I wouldn't mind a perfectly clarified Second Amendment though. No more militia preamble to stir up confusion for our less-than-literate portion of the population. Not that it prevents the Second Amendment from meaning what it does. Bah, I change my mind. It should stay put, we just need to deal with the people who intentionally misinterpret it. The people are the problem, not the words. If you hacked off the first part so it read "the right of the people to keep and bear arms shall not be infringed", the gun-haters will still deny it means what it means. Which brings us to the ultimate truth about our society - words mean nothing. Action is everything. If you're not willing to protect what's rightfully yours - you don't deserve to have it in the first place.


    It is interesting though, that some state constitutions do not say "the right of the people to keep and bear arms"....
     
  22. wheelgunslinger

    wheelgunslinger Member

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    You started out really well with the culture war part. Unfortunately, writing a culture constitution is in direct conflict with the conceptual definition of culture as defined by any anthropologist worth his saltshaker.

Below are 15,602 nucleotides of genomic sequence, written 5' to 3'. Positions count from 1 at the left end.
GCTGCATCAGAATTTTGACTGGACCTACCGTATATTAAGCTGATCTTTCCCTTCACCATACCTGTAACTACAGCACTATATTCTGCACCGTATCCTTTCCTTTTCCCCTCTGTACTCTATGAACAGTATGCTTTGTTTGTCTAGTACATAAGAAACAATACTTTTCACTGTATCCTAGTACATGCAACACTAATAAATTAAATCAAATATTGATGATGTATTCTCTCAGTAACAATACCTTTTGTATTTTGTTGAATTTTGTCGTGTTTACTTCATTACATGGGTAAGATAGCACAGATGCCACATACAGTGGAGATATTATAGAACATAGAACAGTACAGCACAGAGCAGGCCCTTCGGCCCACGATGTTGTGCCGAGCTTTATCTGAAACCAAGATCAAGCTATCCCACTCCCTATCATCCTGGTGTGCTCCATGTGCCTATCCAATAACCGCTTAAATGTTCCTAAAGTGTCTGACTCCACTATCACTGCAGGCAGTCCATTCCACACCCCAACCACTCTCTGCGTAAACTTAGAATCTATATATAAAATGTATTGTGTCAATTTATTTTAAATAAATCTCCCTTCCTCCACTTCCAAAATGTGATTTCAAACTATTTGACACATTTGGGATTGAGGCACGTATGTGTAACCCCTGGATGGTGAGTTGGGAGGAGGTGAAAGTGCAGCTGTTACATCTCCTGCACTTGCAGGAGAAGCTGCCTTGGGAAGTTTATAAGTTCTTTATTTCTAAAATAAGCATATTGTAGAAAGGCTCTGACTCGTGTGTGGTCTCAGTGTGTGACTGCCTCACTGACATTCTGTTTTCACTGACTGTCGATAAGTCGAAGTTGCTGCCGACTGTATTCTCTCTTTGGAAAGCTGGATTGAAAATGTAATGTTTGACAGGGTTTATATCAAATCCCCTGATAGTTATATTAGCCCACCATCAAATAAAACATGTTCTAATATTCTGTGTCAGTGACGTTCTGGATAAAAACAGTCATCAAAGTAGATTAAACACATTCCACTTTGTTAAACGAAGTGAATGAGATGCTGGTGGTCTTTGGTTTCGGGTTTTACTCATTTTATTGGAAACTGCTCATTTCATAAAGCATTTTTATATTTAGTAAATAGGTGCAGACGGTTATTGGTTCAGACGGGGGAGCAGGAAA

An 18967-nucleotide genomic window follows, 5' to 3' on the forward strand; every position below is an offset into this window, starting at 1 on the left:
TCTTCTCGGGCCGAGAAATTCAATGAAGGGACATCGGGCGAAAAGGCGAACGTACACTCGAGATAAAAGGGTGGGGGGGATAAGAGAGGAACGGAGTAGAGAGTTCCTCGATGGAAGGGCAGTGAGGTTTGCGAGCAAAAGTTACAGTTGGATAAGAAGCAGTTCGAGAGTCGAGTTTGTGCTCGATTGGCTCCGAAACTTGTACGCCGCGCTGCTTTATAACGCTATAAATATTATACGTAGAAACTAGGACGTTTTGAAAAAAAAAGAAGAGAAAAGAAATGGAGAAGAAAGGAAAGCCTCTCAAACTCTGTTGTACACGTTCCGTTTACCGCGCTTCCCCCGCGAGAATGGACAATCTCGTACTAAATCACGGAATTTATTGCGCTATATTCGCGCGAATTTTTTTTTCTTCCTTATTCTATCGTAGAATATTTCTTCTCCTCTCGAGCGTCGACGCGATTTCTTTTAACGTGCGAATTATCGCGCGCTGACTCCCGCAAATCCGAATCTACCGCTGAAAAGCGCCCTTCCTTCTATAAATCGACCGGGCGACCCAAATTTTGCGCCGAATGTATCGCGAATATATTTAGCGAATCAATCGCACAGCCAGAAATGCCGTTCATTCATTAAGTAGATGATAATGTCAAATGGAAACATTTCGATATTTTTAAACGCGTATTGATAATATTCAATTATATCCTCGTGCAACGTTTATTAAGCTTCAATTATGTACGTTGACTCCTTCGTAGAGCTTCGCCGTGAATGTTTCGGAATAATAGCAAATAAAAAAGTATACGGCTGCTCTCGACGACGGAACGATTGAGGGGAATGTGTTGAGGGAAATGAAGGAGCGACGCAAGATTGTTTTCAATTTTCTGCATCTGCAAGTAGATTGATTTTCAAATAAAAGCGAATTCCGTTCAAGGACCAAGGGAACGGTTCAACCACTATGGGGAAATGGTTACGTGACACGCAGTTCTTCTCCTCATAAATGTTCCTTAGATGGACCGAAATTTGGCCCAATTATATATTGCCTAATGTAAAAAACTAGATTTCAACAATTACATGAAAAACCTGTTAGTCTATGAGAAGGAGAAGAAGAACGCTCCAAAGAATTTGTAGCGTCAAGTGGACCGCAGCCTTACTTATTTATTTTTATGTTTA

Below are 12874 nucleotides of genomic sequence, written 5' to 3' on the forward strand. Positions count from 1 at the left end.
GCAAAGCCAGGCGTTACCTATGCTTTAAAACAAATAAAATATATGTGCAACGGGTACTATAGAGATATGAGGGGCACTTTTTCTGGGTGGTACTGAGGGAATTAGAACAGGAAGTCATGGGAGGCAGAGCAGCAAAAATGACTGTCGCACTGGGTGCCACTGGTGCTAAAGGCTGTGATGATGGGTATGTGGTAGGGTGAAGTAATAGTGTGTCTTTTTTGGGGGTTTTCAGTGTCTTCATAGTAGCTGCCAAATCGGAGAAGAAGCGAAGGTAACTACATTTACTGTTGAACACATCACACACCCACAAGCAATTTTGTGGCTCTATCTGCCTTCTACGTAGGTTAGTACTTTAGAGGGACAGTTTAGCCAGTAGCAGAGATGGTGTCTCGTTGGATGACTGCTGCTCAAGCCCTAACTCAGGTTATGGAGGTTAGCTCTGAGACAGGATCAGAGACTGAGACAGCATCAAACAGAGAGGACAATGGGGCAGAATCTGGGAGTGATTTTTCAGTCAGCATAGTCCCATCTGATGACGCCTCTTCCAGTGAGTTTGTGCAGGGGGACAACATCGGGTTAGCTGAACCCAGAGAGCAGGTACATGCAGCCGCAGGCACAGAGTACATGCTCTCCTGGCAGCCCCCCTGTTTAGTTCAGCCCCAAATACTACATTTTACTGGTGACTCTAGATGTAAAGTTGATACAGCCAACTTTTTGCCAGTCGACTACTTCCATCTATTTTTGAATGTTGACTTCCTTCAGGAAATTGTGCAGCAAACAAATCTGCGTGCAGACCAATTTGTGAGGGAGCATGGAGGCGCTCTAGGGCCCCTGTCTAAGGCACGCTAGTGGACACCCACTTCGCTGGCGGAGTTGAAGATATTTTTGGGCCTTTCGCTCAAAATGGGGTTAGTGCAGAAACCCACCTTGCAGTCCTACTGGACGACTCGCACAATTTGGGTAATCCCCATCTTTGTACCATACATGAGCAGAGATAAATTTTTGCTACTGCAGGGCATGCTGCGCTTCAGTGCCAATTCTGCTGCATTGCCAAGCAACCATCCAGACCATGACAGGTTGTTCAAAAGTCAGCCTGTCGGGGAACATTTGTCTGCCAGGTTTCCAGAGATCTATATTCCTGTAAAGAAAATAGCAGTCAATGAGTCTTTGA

Culture is a constantly evolving thing and is never ever static. Therefore, writing a cultural constitution that would keep the shiny people in Vegas and the happy people in Boulder just wouldn't work very well. And, what would we do with the people that are, as Michael Stipe sang, both Shiny and Happy- or neither?
    I will agree though, that as a nation we are trying to find ourselves culturally.
     
  23. kludge

    kludge Member

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    Real gun said:
    This is exactly why the founders did not have direct election of senators! The senators were to be elected by the state representatives to represent the STATE (and the legislature) on issues of moneys and taxation, and their alliegance would be to the STATE government. Income tax was declared unconstitutional in the late 1800's -- it is a direct tax -- and direct taxes are (were) not allowed.
     
  24. SteveS

    SteveS Member

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    While many religious groups are opposed to gay marriage, you are being short-sighted if you think that is the only opposition. I think the whole constituitional push is a result of one group (the states) saying no, another group (gay marriage) finding federal judges that are willing to say that gay marriage is a fundamental right. Then another group says, "nope, I guess we will have to amend the Constitution."

    I don't agree with amending the Constitution for this, but I can see how it came to this point.
     
  25. Waitone

    Waitone Member

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    Constitutional convention is an incredibly stupid idea. Want a visual? Imagine the political equivelent of the Star Wars bar scene.

    Our problems related directly to those areas where we have abandoned the original concept.
    --Direct election of senators was a big mistake
    --Income tax was a bigger mistake
    --and The failure of congress to remove right of appellate jurisdiction from the supreme court for specified legislation was a galactic scale mistake (Article III, Section 2, Paragraph 2).